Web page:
Vocabulary Instruction...What, Why, How, and When

Are you unsure which words to teach or how to best teach them? This post explains best practices in vocabulary instruction.
Words...big words...little words...all words have power. Sometimes, we carefully choose them to say or write something in a very specific way. Sometimes, we are playful with our language to get a good laugh. Sometimes, we are brief and just get to the point, but at all times, our words carry meaning, and teaching students new words is so, so important. Vocabulary instruction helps our students access more difficult texts, improve their writing craft, and speak in a more sophisticated way. 

In today's post, I'll be reviewing word selection, research points, and recommended activities. 

What Words Do We Teach?

To begin, it's important to know what words to teach and why.  Beck and McKeown (Bringing Words to Life) recommend Tier 2 words.  Here's how they're defined:
  • Tier 1 words are words we learn through everyday conversation and may even be sightwords.
  • Tier 3 words are specific words that are seldom used. They are difficult and are often times themed or content words.  

So what are Tier 2 words? 

  • They are the words that are just beyond your students.  
  • They add color to writing at your students' stage and are words your students may need assistance in decoding.  
  • I think of Tier 2 words as the "wow" words we want our students to know because they are high utility words.  
Instead of walk (a Tier 1 word), you might teach trudged, galloped, meandered, or scurried (Tier 2 words). Eventually, tier 2 words become tier 1 words when students know them well.

Why is Vocabulary Instruction Important?

What is the BEST way to Teach Vocabulary

Now, you know what words to teach and why, but how you teach them makes a difference too. This is very important from Bringing Words to Life...

Children need 12-15 exposures through active discussion for a word to become part of the child's speaking/writing vocabulary.  

We do this by repeatedly talking about and using the words.  Introduce them, directly teach the meaning through active discussion with examples and non-examples, put them in context, illustrate them, and practice using them in meaningful ways.  If you like, you could use {this freebie} for talking points.  I typically explain words and then, we discuss as a group examples and non-examples. Many teachers make foldables or use column notes for vocabulary introduction, and these are all great ideas.  After words have been introduced, you might challenge your students to discuss your reading for the day using the vocabulary words from the selected reading.  See how many times they can use a vocabulary word in their discussion (tally mark)...winner gets prize (or not).  As you teach, weave the words into the discussion and have kids keep tallies on how many words you used for the day (including during math, science and social studies).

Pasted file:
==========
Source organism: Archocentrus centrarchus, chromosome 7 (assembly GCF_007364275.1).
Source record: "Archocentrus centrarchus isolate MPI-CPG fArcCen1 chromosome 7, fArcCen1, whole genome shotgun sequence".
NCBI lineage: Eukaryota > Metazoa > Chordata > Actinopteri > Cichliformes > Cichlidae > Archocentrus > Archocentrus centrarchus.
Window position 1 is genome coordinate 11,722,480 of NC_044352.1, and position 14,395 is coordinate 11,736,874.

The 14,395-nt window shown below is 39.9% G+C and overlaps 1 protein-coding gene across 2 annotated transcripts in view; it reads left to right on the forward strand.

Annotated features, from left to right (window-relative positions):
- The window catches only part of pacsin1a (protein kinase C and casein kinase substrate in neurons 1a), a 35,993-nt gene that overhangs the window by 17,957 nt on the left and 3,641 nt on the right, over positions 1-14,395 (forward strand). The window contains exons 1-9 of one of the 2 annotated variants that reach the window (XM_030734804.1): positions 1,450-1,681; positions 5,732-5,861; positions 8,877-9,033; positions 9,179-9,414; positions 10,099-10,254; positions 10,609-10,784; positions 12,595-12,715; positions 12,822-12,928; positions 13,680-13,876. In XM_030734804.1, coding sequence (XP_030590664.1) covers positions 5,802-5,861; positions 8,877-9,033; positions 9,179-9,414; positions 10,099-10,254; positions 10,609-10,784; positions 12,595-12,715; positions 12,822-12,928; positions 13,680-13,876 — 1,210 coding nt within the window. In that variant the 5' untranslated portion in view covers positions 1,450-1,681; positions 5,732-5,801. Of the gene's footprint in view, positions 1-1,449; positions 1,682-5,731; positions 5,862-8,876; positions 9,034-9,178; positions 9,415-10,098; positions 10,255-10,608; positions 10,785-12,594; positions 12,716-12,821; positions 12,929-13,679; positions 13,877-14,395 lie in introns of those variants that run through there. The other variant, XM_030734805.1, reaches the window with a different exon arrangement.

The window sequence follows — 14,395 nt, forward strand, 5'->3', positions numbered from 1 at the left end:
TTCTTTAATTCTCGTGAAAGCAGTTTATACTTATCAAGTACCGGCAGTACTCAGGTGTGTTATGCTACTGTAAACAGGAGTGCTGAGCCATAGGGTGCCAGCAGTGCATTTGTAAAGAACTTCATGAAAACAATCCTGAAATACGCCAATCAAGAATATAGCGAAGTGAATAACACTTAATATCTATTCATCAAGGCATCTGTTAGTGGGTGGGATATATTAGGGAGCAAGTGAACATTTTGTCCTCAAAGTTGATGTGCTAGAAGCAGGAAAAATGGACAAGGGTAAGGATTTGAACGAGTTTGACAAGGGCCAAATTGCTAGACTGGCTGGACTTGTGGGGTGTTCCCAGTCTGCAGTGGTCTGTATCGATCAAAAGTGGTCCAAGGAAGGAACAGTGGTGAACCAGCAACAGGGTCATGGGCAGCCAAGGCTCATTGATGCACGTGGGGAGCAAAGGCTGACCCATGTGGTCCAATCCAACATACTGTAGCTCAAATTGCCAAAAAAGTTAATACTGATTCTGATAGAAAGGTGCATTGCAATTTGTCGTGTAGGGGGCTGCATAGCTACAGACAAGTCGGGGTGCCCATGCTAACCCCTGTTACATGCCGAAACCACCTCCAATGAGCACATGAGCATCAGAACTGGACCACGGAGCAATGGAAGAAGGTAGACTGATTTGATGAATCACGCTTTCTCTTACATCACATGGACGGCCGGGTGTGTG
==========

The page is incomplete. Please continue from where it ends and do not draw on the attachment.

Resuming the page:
In addition to directly teaching vocabulary for your reading material, you might post "Wow" words on a "Wow Word Board" and have students share words they learn in their reading (this will help struggling readers).  You should also use challenging words in your discussion with students and follow the words with context.  Keep these words on notecards or on rings for spontaneous games at transition times.  At line up times, you might try playing games like "Odd One Out" where you list words from a category with one odd word that doesn't fit that the students have to figure out. You might enjoy using Word Ladders (my adaptation from Rasinski's idea).  This vocabulary building freebie I have in my store is a powerpoint game where you give a description of the word and students try to figure out the "mystery word" and move the shoe up the ladder to reveal a trophy.  (teacher must change the describing sentences to match the words they're teaching).
Vocabulary Freebie
You might also try Bunko My Word, another freebie from my store, in your guided reading times after the words have been introduced.  This game works well in a table pocket chart.  Students roll a dice and select the card that goes with their number.  They might give synonyms, antonyms, or use the word in a sentence. (the cards tell what they must do).
Vocabulary Freebie

Important Teaching Points with Vocabulary

As you can see, teaching vocabulary to your students needs to be more than a one time introduction. In order for vocabulary instruction to be effective, repetition and careful word selection are key.  

If you find your routine gets stagnant, talk to colleagues for new ways to present vocabulary, but whatever you do, please do not have students look up words from a dictionary. That's one of the least effective practices according to Beck and McKeown. In fact, if you need new ideas, be sure to pick up their book. It's been updated for even better suggestions.  If you have fun ways that have worked for your students, feel free to reply with your comments.  We all learn from each other, and I can't wait to see what you do in your classes.  I hope you'll take a moment to share, 

Happy Reading! 

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Quality vocabulary instruction takes thoughtful planning. Check out this post for a detailed look at why, how, what, and when to teach vocabulary.

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